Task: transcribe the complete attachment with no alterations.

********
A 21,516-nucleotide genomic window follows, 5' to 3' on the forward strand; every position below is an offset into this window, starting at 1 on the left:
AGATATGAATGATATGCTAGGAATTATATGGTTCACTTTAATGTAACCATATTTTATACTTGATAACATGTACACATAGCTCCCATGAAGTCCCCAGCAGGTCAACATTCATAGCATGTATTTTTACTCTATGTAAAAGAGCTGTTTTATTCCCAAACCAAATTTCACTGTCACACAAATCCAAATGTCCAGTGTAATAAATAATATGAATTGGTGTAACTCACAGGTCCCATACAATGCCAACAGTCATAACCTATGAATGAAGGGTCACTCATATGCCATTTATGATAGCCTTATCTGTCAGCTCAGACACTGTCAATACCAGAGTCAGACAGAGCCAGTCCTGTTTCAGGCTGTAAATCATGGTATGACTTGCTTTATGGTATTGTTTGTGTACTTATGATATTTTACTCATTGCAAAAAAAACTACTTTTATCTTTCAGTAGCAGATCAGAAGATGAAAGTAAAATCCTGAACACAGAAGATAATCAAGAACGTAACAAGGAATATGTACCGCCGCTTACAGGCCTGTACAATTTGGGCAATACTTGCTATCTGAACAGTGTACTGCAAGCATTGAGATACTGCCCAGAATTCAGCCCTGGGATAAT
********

A 21,516-nucleotide genomic window follows, 5' to 3' on the forward strand; every position below is an offset into this window, starting at 1 on the left:
AGATATGAATGATATGCTAGGAATTATATGGTTCACTTTAATGTAACCATATTTTATACTTGATAACATGTACACATAGCTCCCATGAAGTCCCCAGCAGGTCAACATTCATAGCATGTATTTTTACTCTATGTAAAAGAGCTGTTTTATTCCCAAACCAAATTTCACTGTCACACAAATCCAAATGTCCAGTGTAATAAATAATATGAATTGGTGTAACTCACAGGTCCCATACAATGCCAACAGTCATAACCTATGAATGAAGGGTCACTCATATGCCATTTATGATAGCCTTATCTGTCAGCTCAGACACTGTCAATACCAGAGTCAGACAGAGCCAGTCCTGTTTCAGGCTGTAAATCATGGTATGACTTGCTTTATGGTATTGTTTGTGTACTTATGATATTTTACTCATTGCAAAAAAAACTACTTTTATCTTTCAGTAGCAGATCAGAAGATGAAAGTAAAATCCTGAACACAGAAGATAATCAAGAACGTAACAAGGAATATGTACCGCCGCTTACAGGCCTGTACAATTTGGGCAATACTTGCTATCTGAACAGTGTACTGCAAGCATTGAGATACTGCCCAGAATTCAGCCCTGGGATAAT